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Capital Weather Gang | Perspective

Why the storm surge forecast for Irma wasn't so bad, just incomplete

By Jason Samenow

September 12, 2017 at 3:29 PM

A mobile home community is flooded in the aftermath of Hurricane Irma in Everglades City, Fla., Monday, Sept. 11, 2017. (AP Photo/David Goldman)

The scariest part of the forecast for Irma was a prediction that seas would rise 10 to 15 feet above normally dry land in the Keys and Southwest Florida. The National Hurricane Center said the resulting inundation of homes and businesses would be "catastrophic."

This "storm surge," describing how hurricanes and their winds can push an enormous volume of water into the coast, turned out to be less than half that in most locations.

Naples had a storm surge of about five feet. Key West's surge was about three feet.

Related: [Storm surges are the worst part of a hurricane — and will get even more destructive]

The New York Times did a whole story on the surge being less than expected.

Did the National Hurricane Center overstate the threat?

No, according to the Hurricane Center's Jamie Rhome, who leads the storm surge unit. He said the big surge came as expected, just not where a lot of people live.

"All indications are that a 10-plus-foot surge did occur from Marco Island eastward and around Everglades City," he said.

Data from this region is not yet available to confirm Rhome's assertion, but photos from Everglades City show severe inundation even many hours after the water had begun receding.

A child walks through water at a flooded gas station in the heavily damaged town of Everglades City on Sept. 11, 2017, the day after Hurricane Irma swept through the area. (Photo by Spencer Platt/Getty Images)

Rhome explained that the Hurricane Center storm surge forecast conveys the maximum water rise expected in a given zone, and that "not everyone is going to get that."

The question then arises as to whether the Hurricane Center and media effectively communicated that it might not be so bad everywhere.

Rhome contended that these forecasts shouldn't be qualified. Much like the National Weather Service issues a tornado warning for a region substantially larger than the size of a tornado, he said the Hurricane Center needs to have wiggle room in its storm surge forecasts.

A tornado warning "is a perfect analogy," he said. "We can't predict these little wobbles [in the hurricane track]. You have no choice but to say it will occur from here to here."

In short, the limitations of the science in predicting storm surges demands that more people be prepared for the threat than will actually be affected.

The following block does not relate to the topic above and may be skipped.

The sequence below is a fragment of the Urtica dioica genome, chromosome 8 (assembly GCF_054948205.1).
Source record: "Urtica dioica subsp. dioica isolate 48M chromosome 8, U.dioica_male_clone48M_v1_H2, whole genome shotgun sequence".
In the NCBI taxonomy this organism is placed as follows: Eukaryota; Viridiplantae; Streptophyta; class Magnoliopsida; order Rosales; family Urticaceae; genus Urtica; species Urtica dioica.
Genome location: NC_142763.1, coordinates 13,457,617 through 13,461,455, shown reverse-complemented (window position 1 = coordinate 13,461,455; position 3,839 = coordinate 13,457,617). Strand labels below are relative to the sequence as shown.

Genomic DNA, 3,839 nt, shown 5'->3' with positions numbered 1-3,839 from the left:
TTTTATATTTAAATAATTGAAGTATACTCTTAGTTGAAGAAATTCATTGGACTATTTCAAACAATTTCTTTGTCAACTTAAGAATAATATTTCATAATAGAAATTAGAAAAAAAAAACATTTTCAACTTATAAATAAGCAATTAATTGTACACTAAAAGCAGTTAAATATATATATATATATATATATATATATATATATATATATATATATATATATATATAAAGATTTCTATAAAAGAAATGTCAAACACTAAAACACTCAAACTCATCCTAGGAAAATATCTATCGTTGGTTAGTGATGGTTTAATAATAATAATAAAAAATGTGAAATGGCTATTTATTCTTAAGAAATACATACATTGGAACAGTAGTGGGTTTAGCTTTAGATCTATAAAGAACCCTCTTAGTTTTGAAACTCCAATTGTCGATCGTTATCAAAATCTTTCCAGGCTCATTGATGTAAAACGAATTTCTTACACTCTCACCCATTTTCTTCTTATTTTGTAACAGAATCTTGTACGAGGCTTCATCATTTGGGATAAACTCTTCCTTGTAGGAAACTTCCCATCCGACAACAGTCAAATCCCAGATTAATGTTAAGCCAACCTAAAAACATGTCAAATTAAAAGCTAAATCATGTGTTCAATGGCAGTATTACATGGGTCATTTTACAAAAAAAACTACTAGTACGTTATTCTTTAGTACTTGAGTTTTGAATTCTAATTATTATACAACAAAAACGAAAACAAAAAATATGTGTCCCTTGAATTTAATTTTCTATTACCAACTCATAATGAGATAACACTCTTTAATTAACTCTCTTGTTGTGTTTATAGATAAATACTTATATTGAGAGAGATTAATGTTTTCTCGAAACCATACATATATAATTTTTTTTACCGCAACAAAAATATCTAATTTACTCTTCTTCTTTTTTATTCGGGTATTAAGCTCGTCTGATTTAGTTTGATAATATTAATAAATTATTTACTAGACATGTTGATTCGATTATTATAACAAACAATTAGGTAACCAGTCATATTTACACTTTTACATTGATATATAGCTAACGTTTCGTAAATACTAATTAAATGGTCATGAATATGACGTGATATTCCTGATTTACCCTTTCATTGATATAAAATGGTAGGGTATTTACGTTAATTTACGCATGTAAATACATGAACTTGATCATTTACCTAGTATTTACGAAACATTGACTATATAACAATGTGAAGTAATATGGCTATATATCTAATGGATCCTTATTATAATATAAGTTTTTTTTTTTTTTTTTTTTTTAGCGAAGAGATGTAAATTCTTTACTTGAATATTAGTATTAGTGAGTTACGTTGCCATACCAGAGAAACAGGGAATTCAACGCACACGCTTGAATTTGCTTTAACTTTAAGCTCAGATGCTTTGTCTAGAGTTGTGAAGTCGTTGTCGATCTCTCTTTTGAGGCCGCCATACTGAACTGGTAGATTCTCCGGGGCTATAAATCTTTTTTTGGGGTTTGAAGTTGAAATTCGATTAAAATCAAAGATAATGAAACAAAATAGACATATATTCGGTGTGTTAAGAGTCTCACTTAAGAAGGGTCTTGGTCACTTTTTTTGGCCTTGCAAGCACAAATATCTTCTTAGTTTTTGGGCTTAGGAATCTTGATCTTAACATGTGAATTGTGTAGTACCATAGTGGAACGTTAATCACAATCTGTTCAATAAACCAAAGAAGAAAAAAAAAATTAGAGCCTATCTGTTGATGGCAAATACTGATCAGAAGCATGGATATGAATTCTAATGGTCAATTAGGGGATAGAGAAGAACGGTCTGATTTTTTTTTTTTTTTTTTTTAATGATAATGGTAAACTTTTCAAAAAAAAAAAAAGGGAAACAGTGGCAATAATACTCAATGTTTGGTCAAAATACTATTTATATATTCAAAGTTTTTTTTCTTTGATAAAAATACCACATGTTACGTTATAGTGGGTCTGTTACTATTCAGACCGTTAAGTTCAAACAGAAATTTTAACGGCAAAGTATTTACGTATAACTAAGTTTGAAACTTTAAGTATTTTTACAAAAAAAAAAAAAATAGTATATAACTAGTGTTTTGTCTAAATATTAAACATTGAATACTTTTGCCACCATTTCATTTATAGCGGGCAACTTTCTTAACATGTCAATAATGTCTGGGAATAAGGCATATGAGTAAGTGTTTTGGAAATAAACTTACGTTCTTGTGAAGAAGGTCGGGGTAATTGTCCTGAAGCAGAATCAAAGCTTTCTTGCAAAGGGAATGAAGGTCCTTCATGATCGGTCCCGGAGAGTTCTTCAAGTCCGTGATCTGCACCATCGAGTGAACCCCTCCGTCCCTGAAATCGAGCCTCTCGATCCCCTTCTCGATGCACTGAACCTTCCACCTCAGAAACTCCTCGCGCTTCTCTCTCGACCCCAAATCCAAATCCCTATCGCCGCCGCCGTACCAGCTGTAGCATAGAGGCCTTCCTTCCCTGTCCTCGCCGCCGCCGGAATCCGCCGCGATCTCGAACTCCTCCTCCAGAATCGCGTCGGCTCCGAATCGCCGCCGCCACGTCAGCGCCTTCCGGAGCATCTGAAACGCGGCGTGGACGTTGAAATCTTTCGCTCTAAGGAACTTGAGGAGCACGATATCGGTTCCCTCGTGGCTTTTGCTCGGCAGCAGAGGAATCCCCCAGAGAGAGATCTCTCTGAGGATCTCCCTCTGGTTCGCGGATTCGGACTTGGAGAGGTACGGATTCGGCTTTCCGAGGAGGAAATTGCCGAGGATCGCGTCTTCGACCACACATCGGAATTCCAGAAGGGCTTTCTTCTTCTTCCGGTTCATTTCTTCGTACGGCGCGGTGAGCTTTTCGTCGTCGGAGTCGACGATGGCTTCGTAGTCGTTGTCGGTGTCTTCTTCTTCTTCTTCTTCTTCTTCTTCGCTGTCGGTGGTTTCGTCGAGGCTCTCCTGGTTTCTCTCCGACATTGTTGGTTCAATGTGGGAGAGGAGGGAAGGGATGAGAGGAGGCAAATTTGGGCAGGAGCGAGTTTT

A child wield as broom at his family’s flooded gas station in Everglades City on Sept. 11, 2017, the day after Hurricane Irma struck.  (Photo by Spencer Platt/Getty Images)

If the storm had moved just 10 to 15 miles farther north in the Gulf of Mexico before making landfall, the devastating surge that hit farther south would have focused on the more densely populated Naples and Fort Myers area, and no one would be questioning the storm surge forecast.

Hal Needham, a storm surge expert at Louisana State University, said he understood the rationale for the Hurricane Center forecast. "I don't think their forecast was inappropriate," he said. "If it had stayed offshore longer, it would have changed the surge big time. Naples lucked out."

Related: [Why Hurricane Irma wasn’t far worse, and how close it came to catastrophe]

But one does wonder whether the Hurricane Center could add some language in its advisories to fully explain its forecast, just for the sake of completeness and transparency. Media outlets and forecasters rely on the Hurricane Center and take its forecasts as gospel.

If a given surge forecast is the maximum over a given region and many areas will not experience such a surge, it could just say: "A maximum storm surge of 10 to 15 feet is expected in this zone. Prepare for this amount of inundation, but local levels will vary."

The Hurricane Center can still issue a very serious "better safe than sorry" forecast and a forecast that isn't omitting information at the same time.

More stories about Irma

16 million people without power and 142-mph winds: Hurricane Irma, by the numbers

Hurricane Irma drained the water from Florida's largest bays — but it wasn't gone for long

Irma's track forecast was adequate, but there's significant room for improvement


Jason is the Washington Post’s weather editor and Capital Weather Gang's chief meteorologist. He earned a master's degree in atmospheric science, and spent 10 years as a climate change science analyst for the U.S. government. He holds the Digital Seal of Approval from the National Weather Association.

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